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ROME — The police in Singapore said Thursday that the Asian man thought to be at the center of a global soccer match-fixing network was now cooperating with them, even as the Italian police said they had made an important breakthrough, detaining a key suspect.
The suspect, Admir Suljic, 31, a former player from Slovenia, was taken into custody early Thursday at Malpensa Airport, near Milan, after arriving from Singapore, investigators said. He was taken to Cremona, where he will be questioned by the prosecutors investigating more than 150 people in the case.
The charge against Suljic is criminal association with the intention of committing international sports fraud, the officials said.
Officials from Europol and other European law enforcement agencies said at a news conference in The Hague on Feb. 4 that they had identified 680 matches worldwide that appeared to have been fixed over the past few years, including in World Cup and European Championship qualifiers.
Interpol said that Suljic's arrest was made possible by a tip from the Singapore police that Suljic had boarded the plane. Interpol then relayed that tip to the Italian authorities. Suljic, the subject of an Interpol Red Notice, or international arrest warrant, had been sought by the international law enforcement organization last year under Operation Infra-Red, a program "to locate and arrest serious long-term international fugitives."
The announcement of Suljic's arrest coincided with an Interpol conference on match-fixing Thursday in Kuala Lumpur, Malaysia. In a statement, Ronald K. Noble, the American who leads Interpol, called for law enforcement officials to be "given the legal framework to share information with a global impact in the midst of active investigations," and he said that "the days of thinking only about the secrecy of the investigation within each individual jurisdiction are over."
Gaia Pianigiani reported from Rome, and David Jolly from Paris.
FIFA has praised Lebanon for taking action against matchfixing and has requested more details about the sanctions it recently imposed on players and officials, world soccer's governing body has said.
The Lebanese Football Association handed out various penalties to 24 players, including life bans for defender Ramez Dayoub and forward Mahmoud El-Ali, following allegations that international and regional games were rigged.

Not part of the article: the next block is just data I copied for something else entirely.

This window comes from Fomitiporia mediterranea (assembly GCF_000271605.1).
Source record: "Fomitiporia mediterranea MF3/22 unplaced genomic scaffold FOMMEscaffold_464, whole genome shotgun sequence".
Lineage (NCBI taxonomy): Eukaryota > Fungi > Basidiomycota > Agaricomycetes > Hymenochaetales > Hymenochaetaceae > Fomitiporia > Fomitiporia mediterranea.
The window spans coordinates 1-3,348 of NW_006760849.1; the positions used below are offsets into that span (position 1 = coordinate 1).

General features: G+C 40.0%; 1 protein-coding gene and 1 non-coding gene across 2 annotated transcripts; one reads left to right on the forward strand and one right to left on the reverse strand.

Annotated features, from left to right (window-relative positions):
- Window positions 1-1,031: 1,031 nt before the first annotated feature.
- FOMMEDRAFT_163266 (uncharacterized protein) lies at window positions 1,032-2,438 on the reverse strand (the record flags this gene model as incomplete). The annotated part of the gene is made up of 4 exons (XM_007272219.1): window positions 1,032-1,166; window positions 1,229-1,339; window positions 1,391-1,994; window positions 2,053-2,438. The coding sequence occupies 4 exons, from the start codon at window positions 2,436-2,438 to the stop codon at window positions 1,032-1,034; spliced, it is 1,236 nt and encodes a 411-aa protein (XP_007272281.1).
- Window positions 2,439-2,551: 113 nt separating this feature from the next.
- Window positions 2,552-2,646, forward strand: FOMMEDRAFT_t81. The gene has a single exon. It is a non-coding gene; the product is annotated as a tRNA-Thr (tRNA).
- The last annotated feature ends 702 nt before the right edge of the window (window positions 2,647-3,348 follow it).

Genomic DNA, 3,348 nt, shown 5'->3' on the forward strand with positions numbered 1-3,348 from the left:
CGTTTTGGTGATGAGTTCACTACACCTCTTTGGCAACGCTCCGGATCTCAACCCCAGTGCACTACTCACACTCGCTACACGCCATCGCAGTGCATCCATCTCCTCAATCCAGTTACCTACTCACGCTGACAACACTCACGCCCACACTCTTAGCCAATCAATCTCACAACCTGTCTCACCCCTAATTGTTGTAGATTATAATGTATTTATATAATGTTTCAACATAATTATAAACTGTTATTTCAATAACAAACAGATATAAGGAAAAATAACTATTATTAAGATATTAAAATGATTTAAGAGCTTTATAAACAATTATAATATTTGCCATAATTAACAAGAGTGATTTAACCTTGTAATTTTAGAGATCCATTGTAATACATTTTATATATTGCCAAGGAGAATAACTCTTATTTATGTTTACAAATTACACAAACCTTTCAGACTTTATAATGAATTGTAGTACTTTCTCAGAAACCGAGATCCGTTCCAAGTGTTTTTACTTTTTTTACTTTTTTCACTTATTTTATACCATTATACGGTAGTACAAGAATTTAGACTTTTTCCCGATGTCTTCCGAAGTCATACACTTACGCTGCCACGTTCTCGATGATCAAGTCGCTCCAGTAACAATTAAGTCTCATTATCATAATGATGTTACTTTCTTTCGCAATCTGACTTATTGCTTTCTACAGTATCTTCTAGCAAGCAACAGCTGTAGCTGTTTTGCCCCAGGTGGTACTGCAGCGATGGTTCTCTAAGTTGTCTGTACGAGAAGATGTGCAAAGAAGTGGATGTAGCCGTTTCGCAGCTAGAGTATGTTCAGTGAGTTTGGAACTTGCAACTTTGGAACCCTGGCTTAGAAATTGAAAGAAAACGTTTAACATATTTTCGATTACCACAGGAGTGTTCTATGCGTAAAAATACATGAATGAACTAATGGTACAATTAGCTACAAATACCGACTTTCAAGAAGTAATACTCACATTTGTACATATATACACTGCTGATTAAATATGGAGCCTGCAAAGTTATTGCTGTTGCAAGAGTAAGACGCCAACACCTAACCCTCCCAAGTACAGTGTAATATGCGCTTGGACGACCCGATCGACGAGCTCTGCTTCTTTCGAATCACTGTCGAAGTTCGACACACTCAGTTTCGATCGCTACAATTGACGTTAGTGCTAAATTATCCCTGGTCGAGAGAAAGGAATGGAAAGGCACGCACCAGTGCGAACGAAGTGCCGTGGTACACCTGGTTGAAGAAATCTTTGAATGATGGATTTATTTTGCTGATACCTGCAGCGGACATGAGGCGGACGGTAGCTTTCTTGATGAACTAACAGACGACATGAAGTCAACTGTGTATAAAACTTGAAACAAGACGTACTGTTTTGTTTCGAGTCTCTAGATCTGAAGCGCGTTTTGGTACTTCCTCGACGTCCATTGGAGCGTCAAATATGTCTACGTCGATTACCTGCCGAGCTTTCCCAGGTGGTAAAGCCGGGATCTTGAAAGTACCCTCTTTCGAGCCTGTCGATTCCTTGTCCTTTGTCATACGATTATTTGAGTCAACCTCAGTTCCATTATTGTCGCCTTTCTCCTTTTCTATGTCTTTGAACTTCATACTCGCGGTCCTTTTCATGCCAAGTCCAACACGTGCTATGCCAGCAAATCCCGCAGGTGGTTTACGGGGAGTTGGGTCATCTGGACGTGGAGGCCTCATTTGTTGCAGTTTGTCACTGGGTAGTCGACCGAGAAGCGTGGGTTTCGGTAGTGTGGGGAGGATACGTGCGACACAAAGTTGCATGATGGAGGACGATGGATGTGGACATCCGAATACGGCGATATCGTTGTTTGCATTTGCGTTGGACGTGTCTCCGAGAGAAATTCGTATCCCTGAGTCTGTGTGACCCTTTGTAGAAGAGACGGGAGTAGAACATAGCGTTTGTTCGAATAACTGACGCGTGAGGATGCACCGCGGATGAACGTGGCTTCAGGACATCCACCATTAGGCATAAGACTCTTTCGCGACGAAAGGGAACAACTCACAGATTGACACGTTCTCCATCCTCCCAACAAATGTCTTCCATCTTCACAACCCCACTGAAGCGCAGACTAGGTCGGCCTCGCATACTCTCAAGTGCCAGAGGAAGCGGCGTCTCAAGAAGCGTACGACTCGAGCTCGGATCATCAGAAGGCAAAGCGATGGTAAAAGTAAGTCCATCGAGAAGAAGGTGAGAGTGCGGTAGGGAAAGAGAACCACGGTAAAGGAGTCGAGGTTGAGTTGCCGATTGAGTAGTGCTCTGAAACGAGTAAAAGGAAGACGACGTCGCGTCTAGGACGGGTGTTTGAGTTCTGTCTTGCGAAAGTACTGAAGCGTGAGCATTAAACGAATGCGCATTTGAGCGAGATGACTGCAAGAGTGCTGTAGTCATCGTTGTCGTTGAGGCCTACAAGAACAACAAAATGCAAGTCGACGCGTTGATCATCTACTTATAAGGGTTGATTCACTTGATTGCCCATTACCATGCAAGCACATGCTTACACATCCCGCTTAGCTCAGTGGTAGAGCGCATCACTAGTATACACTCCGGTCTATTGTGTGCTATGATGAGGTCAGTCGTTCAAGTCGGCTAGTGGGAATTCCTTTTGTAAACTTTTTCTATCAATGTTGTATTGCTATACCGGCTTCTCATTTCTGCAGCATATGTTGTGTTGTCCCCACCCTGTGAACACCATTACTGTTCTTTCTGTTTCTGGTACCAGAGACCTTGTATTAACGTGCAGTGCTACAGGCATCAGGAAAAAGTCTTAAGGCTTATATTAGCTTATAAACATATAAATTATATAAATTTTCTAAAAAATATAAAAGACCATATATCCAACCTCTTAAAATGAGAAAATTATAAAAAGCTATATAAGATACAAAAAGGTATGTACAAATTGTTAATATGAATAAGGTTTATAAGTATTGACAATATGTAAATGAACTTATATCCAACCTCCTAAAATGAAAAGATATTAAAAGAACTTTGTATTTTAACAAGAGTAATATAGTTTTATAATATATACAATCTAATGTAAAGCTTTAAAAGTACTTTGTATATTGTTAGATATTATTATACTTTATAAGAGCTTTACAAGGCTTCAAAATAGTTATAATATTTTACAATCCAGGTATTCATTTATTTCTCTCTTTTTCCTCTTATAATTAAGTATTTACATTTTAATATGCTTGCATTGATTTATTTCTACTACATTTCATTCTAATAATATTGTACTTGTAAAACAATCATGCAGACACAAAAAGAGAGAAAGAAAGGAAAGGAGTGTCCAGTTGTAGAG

The two-month investigation involving over 60 witnesses was led by the general secretary of the West Asian Football Federation (WAFF), Fadi Zreiqat, who said international and club games were targeted by fixers.
FIFA told Reuters via email it had asked for details of the matter from the country's federation.
"A letter has been sent to the Lebanese FA, commending them for the action taken against matchfixing and asking them to provide FIFA with the decisions taken against the players and officials, as well as with the information required by ... the FIFA Disciplinary Code in order to submit the decisions to the chairman of the disciplinary committee for a potential extension of the sanctions," FIFA said.
The Asian Football Confederation said it was not aware of any suspicion linking Lebanon's World Cup qualifiers to the scandal but had also requested a full report.
Asian soccer has been hit with numerous matchfixing incidents, with South Korea, Malaysia and China all experiencing recent rigging problems.
A joint investigation between Interpol and Europol, the European Union's police agency, has revealed evidence of fixing in about 380 matches across Europe and a further 300 games outside the continent.
Europol director Rob Wainwright said the investigation had identified about 425 corrupt officials, players and serious criminals in 15 countries. Fifty people have been arrested so far.
"This is match-fixing activity on a scale we have not seen before involving hundreds of criminals and corrupted officials and players, affecting hundreds of professional matches and generating very large amounts of illicit profits," Mr Wainwright said.
Investigators say the scam was backed by a Singapore-based betting cartel and had brought in at least 8 million euros ($10.4 million) in proven profits after paying almost $2.5 million in bribes.
German police described a global network involving couriers ferrying bribes around the world, paying off players and referees, with the biggest bribe being $180,000.
This is match-fixing activity on a scale we have not seen before involving hundreds of criminals and corrupted officials and players, affecting hundreds of professional matches and generating very large amounts of illicit profits.
Europol director Rob Wainwright
Accomplices would then place bets on the internet or by phone with bookmakers in Asia, where bets that would be illegal in Europe were accepted.
"One fixed match might involve up to 50 suspects in 10 countries on separate continents," Friedhelm Althans, chief investigator for police in the German city of Bochum, said.
"Even two World Championship qualification matches in Africa, and one in Central America, are under suspicion."
Other matches fixed included World and European Cup qualifying matches and top flight league matches in several European countries.
They also included two Champions League matches, including one played in Britain.
Investigators found that criminals from Asia also participated in the match-fixing and that some of the fixed matches took place outside Europe.
The arrest of a major soccer match-fixing suspect has been announced in Kuala Lumpur, where a conference against corruption in soccer is being held. At the conference, delegates called on Governments in Asia to toughen betting laws to help put an end to match-fixing.
Investigators said no names of players or clubs would be released while the investigation proceeded.